According to Beuving the entrepreneurship of the car dealers was more important than free trade for the rapid growth of the West African second-hand car market. The car traders invested in the trade, even though they were making less profit, the prices were falling and there were increasingly more bankruptcies.
The business world of the second-hand car trade was characterised by a strong and widely held belief in an unexpected business jackpot.
In addition to this the social relationships in this world were found to be brief and unharmonious. As a result of this it was difficult for the dealers to obtain reliable market information. Therefore the business decisions made resembled a gamble in which capital was frequently invested in an 'all or nothing' attempt. This regularly led to large losses.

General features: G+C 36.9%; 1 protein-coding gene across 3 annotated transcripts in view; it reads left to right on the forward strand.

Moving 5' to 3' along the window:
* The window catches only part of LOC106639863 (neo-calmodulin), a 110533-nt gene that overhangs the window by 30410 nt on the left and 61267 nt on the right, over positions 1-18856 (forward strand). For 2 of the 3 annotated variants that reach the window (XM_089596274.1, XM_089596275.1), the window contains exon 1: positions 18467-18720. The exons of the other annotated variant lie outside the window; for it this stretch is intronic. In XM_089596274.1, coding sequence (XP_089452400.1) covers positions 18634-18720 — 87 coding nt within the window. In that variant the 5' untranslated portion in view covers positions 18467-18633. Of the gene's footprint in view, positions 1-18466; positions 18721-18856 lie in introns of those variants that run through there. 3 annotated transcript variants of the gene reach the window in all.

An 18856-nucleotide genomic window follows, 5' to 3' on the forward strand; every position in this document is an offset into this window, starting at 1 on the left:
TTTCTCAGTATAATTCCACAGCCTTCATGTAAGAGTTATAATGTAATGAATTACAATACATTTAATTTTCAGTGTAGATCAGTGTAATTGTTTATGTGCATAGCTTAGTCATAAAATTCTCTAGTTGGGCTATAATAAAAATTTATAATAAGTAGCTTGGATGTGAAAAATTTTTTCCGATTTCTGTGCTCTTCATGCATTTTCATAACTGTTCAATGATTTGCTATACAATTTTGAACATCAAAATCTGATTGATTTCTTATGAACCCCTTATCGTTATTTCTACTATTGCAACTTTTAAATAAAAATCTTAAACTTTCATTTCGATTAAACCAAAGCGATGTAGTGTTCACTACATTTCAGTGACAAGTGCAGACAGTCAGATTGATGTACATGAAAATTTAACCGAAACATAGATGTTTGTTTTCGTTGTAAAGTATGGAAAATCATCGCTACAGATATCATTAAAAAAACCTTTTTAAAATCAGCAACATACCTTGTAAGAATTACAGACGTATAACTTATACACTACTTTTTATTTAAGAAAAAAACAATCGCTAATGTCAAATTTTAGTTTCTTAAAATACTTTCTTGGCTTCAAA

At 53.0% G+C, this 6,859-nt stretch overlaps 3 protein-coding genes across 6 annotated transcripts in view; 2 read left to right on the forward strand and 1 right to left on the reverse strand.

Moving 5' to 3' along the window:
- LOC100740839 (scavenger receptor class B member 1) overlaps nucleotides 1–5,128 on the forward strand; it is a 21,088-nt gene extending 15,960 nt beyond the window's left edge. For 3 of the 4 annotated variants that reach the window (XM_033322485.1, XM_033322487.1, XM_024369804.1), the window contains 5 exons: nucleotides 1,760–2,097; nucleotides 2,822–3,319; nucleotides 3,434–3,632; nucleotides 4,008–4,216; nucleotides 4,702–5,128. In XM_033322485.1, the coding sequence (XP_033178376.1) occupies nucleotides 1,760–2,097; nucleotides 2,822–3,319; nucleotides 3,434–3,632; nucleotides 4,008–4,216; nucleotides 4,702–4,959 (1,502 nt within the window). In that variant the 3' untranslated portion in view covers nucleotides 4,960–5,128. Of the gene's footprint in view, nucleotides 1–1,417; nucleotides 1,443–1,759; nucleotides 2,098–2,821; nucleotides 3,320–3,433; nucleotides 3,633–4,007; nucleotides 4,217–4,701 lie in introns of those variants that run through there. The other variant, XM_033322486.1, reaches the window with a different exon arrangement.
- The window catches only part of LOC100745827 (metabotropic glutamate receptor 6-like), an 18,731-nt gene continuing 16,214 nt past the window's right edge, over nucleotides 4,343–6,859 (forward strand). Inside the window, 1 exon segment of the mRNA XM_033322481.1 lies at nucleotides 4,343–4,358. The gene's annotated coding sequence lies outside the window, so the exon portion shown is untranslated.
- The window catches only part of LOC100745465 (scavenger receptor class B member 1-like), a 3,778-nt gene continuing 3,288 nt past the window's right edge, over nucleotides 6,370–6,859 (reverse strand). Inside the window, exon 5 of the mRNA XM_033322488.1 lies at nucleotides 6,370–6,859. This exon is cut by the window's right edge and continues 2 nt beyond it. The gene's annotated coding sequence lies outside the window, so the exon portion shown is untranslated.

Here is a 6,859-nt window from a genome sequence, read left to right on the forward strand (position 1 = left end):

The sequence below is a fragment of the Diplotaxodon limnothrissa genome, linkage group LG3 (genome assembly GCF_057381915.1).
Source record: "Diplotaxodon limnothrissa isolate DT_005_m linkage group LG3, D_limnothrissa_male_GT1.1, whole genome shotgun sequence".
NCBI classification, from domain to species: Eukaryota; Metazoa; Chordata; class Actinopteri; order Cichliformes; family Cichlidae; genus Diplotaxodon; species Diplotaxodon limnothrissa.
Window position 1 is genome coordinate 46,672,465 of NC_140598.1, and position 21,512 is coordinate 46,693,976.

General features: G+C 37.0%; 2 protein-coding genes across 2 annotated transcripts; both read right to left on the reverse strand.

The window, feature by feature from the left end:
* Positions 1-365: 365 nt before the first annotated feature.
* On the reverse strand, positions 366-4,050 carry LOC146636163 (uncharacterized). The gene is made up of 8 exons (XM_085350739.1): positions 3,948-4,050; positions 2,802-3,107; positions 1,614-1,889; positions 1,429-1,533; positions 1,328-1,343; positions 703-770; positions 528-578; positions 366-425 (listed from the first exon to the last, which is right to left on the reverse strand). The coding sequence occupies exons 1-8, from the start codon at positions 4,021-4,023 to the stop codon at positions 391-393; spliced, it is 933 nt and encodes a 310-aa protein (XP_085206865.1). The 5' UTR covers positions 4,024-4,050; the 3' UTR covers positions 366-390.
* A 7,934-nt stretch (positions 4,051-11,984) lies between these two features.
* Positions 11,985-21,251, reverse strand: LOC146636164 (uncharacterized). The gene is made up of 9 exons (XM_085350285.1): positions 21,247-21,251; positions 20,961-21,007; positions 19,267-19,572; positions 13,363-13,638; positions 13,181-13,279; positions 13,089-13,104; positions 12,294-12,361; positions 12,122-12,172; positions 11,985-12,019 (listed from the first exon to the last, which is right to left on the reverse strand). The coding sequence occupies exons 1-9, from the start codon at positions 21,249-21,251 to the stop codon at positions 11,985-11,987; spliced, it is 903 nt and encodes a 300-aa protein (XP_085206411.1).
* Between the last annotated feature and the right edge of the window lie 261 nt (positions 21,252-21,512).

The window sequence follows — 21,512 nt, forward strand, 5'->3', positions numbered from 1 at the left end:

There's potentially interesting implications for studies of entrepreneurship in more 'developed' economies, not all of which involve as careful a weighing of risk as economic theory assumes. Beuven compares the West African situation to the behaviour of the gold diggers of the Klondike - might there also be parallels in the more recent goldrush of the dotcom bubble, or the currently faddishly hot areas of tech?